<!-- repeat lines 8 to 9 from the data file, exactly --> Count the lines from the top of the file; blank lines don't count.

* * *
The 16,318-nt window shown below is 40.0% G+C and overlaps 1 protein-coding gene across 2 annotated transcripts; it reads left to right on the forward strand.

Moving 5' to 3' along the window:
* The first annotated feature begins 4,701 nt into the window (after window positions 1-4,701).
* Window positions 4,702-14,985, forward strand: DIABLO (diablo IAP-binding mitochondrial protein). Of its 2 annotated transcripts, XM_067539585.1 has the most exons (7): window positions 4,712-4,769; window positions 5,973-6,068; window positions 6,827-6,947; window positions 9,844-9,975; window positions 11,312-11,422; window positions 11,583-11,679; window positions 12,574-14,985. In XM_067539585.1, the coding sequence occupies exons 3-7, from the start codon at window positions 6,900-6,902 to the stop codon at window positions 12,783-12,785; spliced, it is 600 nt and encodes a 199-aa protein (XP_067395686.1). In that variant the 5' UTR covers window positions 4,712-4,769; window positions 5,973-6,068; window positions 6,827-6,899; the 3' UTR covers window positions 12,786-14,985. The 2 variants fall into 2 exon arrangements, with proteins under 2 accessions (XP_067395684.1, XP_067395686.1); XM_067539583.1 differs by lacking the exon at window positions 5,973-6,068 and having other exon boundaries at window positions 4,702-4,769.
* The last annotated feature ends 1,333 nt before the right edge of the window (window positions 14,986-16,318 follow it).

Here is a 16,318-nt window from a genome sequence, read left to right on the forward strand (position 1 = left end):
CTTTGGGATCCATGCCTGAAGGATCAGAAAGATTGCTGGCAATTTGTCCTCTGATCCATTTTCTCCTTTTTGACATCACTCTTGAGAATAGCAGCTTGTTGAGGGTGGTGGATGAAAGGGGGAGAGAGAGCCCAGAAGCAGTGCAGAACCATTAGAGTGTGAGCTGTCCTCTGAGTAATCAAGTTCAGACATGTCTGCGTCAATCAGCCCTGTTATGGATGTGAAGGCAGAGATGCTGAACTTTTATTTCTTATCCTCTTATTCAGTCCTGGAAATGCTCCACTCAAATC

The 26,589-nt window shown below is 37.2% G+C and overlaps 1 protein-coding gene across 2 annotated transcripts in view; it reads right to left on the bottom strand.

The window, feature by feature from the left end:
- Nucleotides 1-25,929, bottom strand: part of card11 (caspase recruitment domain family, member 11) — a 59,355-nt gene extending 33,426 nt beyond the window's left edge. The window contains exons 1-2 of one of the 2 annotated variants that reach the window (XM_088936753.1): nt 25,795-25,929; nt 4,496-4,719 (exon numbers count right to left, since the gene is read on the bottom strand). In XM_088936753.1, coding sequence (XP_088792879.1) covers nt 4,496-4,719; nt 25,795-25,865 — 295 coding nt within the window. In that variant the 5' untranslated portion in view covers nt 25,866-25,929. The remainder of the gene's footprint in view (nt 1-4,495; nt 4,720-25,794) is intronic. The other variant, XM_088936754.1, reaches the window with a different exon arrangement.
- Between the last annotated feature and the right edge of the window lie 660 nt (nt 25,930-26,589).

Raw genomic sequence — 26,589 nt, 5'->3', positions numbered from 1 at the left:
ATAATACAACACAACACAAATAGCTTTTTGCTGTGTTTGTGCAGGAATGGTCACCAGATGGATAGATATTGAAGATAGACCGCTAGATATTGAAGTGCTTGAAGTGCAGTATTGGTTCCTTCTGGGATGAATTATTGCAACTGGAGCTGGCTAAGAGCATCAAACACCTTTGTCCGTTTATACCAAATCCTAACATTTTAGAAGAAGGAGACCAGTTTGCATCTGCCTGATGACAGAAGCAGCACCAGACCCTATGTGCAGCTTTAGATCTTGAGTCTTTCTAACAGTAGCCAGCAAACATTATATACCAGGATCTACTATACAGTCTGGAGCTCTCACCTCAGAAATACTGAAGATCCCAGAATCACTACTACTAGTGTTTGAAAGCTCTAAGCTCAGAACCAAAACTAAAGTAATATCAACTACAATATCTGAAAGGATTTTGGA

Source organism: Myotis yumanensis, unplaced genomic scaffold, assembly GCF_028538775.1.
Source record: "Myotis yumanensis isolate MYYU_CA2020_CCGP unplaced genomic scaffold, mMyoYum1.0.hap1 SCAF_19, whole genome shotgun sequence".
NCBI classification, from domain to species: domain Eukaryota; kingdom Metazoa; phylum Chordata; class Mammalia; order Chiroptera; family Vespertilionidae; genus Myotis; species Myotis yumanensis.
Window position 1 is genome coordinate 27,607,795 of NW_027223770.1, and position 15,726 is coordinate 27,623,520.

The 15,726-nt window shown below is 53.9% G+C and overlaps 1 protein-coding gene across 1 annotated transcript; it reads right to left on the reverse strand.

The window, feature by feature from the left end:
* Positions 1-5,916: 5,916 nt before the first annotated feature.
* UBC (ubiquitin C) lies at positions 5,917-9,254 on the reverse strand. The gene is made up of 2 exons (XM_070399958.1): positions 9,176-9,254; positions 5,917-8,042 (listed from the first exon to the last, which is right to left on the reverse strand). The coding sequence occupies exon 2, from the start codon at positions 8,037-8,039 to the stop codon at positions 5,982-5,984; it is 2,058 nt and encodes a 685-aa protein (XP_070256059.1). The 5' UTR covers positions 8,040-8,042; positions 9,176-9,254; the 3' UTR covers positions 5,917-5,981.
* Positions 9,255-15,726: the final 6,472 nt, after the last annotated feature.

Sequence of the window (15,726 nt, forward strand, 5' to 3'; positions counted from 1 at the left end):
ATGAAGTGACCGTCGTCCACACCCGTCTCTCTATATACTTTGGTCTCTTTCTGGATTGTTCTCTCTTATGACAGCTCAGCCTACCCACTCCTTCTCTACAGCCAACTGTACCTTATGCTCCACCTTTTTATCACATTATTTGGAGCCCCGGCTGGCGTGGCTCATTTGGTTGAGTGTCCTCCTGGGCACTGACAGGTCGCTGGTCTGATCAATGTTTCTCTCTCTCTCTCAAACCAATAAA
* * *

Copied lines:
The 26,589-nt window shown below is 37.2% G+C and overlaps 1 protein-coding gene across 2 annotated transcripts in view; it reads right to left on the bottom strand.

The window, feature by feature from the left end: